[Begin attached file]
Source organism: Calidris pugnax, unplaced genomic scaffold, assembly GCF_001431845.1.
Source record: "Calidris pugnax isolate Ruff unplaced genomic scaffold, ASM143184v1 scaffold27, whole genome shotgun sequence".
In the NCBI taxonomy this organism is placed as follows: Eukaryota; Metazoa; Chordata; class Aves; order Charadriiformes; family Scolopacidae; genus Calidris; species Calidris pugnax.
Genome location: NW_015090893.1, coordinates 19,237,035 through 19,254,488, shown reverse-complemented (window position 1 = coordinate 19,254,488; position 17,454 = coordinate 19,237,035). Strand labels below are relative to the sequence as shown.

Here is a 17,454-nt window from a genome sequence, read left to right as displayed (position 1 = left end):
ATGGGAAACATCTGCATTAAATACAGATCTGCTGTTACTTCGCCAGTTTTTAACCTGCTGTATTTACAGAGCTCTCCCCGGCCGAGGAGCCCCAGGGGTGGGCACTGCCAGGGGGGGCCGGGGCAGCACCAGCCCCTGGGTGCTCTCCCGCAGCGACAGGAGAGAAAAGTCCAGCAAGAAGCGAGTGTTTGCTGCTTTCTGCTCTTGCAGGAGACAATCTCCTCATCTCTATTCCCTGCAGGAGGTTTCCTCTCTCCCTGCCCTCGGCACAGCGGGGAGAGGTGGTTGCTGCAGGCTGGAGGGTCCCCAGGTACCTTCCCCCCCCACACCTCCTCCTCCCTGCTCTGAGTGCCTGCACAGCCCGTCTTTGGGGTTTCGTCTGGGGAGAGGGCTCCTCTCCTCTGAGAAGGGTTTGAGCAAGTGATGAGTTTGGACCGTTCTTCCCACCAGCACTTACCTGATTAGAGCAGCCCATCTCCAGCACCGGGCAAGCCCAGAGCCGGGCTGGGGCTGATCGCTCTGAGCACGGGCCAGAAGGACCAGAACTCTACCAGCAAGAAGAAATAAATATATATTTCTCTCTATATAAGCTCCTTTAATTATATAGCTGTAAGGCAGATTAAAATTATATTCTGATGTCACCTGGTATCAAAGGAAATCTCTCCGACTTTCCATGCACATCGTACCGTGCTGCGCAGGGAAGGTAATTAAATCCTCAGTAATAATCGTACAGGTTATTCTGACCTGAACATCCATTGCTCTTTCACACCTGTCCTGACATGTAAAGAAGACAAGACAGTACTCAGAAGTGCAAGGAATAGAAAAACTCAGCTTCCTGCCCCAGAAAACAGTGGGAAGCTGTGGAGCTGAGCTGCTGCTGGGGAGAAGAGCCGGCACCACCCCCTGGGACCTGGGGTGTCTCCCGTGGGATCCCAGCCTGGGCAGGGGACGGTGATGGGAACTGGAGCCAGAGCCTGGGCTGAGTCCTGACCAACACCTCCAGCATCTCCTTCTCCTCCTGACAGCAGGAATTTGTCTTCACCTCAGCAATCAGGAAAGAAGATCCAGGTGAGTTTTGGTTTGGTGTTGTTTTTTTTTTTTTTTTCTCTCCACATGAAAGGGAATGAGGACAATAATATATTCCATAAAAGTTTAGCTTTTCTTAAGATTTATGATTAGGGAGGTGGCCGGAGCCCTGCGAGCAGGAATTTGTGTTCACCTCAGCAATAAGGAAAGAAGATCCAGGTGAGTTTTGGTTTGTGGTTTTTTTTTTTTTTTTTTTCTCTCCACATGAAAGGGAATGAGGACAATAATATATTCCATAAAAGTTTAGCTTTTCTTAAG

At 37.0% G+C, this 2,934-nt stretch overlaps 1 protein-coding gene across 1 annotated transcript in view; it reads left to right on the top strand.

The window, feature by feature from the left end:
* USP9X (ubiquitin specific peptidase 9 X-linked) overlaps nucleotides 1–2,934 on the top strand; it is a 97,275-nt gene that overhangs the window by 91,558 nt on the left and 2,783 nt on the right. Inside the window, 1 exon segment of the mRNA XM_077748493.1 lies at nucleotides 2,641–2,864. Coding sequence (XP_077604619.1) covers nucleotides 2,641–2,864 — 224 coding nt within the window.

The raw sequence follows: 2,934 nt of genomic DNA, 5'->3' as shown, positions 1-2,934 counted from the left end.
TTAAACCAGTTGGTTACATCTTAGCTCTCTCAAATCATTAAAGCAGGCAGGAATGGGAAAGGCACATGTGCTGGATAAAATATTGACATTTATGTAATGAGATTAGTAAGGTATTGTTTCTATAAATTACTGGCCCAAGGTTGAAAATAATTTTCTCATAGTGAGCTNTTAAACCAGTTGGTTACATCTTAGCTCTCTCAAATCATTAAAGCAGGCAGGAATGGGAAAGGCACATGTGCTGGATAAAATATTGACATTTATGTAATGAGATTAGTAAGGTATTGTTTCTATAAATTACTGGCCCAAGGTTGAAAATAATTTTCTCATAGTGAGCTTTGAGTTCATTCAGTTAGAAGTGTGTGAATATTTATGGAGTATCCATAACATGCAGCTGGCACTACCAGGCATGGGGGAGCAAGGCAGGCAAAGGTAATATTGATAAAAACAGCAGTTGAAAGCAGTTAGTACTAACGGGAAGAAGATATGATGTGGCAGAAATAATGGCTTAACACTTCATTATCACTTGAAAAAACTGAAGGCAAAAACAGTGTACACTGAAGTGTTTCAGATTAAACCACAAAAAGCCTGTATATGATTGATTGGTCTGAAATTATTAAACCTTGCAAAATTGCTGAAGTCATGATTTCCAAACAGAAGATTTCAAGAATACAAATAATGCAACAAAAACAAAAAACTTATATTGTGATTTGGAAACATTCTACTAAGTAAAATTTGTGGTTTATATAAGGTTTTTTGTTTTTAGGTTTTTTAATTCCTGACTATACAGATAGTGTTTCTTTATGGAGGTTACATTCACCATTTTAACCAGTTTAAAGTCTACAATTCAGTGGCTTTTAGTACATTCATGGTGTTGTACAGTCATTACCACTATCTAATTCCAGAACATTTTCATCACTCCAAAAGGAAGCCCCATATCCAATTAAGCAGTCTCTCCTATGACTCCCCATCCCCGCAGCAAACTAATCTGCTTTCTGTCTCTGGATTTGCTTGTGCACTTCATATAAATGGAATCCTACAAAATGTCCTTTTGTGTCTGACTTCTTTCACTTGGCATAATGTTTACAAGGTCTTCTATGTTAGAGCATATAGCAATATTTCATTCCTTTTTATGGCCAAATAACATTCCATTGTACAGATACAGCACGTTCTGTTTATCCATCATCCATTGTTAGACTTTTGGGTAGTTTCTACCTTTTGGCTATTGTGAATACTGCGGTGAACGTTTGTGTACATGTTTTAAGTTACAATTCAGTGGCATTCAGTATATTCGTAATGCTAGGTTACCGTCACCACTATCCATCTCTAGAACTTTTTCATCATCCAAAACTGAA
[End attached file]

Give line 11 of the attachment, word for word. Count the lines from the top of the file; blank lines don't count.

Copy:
TTAAACCAGTTGGTTACATCTTAGCTCTCTCAAATCATTAAAGCAGGCAGGAATGGGAAAGGCACATGTGCTGGATAAAATATTGACATTTATGTAATGAGATTAGTAAGGTATTGTTTCTATAAATTACTGGCCCAAGGTTGAAAATAATTTTCTCATAGTGAGCTNTTAAACCAGTTGGTTACATCTTAGCTCTCTCAAATCATTAAAGCAGGCAGGAATGGGAAAGGCACATGTGCTGGATAAAATATTGACATTTATGTAATGAGATTAGTAAGGTATTGTTTCTATAAATTACTGGCCCAAGGTTGAAAATAATTTTCTCATAGTGAGCTTTGAGTTCATTCAGTTAGAAGTGTGTGAATATTTATGGAGTATCCATAACATGCAGCTGGCACTACCAGGCATGGGGGAGCAAGGCAGGCAAAGGTAATATTGATAAAAACAGCAGTTGAAAGCAGTTAGTACTAACGGGAAGAAGATATGATGTGGCAGAAATAATGGCTTAACACTTCATTATCACTTGAAAAAACTGAAGGCAAAAACAGTGTACACTGAAGTGTTTCAGATTAAACCACAAAAAGCCTGTATATGATTGATTGGTCTGAAATTATTAAACCTTGCAAAATTGCTGAAGTCATGATTTCCAAACAGAAGATTTCAAGAATACAAATAATGCAACAAAAACAAAAAACTTATATTGTGATTTGGAAACATTCTACTAAGTAAAATTTGTGGTTTATATAAGGTTTTTTGTTTTTAGGTTTTTTAATTCCTGACTATACAGATAGTGTTTCTTTATGGAGGTTACATTCACCATTTTAACCAGTTTAAAGTCTACAATTCAGTGGCTTTTAGTACATTCATGGTGTTGTACAGTCATTACCACTATCTAATTCCAGAACATTTTCATCACTCCAAAAGGAAGCCCCATATCCAATTAAGCAGTCTCTCCTATGACTCCCCATCCCCGCAGCAAACTAATCTGCTTTCTGTCTCTGGATTTGCTTGTGCACTTCATATAAATGGAATCCTACAAAATGTCCTTTTGTGTCTGACTTCTTTCACTTGGCATAATGTTTACAAGGTCTTCTATGTTAGAGCATATAGCAATATTTCATTCCTTTTTATGGCCAAATAACATTCCATTGTACAGATACAGCACGTTCTGTTTATCCATCATCCATTGTTAGACTTTTGGGTAGTTTCTACCTTTTGGCTATTGTGAATACTGCGGTGAACGTTTGTGTACATGTTTTAAGTTACAATTCAGTGGCATTCAGTATATTCGTAATGCTAGGTTACCGTCACCACTATCCATCTCTAGAACTTTTTCATCATCCAAAACTGAA